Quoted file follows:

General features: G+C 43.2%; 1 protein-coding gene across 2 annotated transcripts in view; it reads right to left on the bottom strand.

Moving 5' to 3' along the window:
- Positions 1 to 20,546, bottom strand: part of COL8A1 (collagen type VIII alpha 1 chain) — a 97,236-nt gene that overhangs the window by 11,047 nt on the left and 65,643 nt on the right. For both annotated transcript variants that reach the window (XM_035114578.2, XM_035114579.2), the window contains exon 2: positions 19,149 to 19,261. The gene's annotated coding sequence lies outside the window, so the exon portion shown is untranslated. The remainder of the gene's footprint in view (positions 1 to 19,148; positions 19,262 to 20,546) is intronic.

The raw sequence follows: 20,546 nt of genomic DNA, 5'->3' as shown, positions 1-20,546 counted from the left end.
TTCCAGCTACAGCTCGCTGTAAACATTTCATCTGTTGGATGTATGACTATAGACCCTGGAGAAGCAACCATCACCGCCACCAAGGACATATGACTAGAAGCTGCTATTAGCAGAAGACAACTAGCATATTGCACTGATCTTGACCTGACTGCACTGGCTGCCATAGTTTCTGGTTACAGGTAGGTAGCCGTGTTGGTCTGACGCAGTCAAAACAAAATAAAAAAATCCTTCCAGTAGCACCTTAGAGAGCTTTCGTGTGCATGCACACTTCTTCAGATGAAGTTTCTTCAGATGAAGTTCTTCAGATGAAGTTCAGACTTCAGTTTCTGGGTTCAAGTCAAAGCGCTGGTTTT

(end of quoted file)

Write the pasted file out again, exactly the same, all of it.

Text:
General features: G+C 43.2%; 1 protein-coding gene across 2 annotated transcripts in view; it reads right to left on the bottom strand.

Moving 5' to 3' along the window:
- Positions 1 to 20,546, bottom strand: part of COL8A1 (collagen type VIII alpha 1 chain) — a 97,236-nt gene that overhangs the window by 11,047 nt on the left and 65,643 nt on the right. For both annotated transcript variants that reach the window (XM_035114578.2, XM_035114579.2), the window contains exon 2: positions 19,149 to 19,261. The gene's annotated coding sequence lies outside the window, so the exon portion shown is untranslated. The remainder of the gene's footprint in view (positions 1 to 19,148; positions 19,262 to 20,546) is intronic.

The raw sequence follows: 20,546 nt of genomic DNA, 5'->3' as shown, positions 1-20,546 counted from the left end.
TTCCAGCTACAGCTCGCTGTAAACATTTCATCTGTTGGATGTATGACTATAGACCCTGGAGAAGCAACCATCACCGCCACCAAGGACATATGACTAGAAGCTGCTATTAGCAGAAGACAACTAGCATATTGCACTGATCTTGACCTGACTGCACTGGCTGCCATAGTTTCTGGTTACAGGTAGGTAGCCGTGTTGGTCTGACGCAGTCAAAACAAAATAAAAAAATCCTTCCAGTAGCACCTTAGAGAGCTTTCGTGTGCATGCACACTTCTTCAGATGAAGTTTCTTCAGATGAAGTTCTTCAGATGAAGTTCAGACTTCAGTTTCTGGGTTCAAGTCAAAGCGCTGGTTTT